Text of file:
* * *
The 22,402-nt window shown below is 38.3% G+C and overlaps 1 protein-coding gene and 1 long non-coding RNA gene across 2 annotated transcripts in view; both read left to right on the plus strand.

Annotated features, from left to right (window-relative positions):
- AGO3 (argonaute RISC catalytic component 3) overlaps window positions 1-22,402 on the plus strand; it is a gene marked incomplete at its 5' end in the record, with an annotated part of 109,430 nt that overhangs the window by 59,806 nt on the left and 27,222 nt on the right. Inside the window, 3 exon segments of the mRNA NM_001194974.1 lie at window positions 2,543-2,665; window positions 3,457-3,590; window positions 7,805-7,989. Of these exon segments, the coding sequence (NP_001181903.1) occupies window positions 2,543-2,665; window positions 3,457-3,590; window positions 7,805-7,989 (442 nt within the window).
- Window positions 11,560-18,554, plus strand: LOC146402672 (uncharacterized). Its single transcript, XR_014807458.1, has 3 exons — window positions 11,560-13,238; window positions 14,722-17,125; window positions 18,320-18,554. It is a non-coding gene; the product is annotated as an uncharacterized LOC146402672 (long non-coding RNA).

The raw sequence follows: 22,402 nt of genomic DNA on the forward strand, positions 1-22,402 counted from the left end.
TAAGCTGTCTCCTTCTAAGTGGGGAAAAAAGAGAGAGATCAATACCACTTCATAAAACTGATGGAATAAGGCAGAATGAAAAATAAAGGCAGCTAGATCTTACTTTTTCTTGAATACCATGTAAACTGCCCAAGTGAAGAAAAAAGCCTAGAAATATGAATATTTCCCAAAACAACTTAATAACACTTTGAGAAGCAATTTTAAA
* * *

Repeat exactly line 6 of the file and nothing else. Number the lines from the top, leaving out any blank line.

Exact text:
TAAGCTGTCTCCTTCTAAGTGGGGAAAAAAGAGAGAGATCAATACCACTTCATAAAACTGATGGAATAAGGCAGAATGAAAAATAAAGGCAGCTAGATCTTACTTTTTCTTGAATACCATGTAAACTGCCCAAGTGAAGAAAAAAGCCTAGAAATATGAATATTTCCCAAAACAACTTAATAACACTTTGAGAAGCAATTTTAAA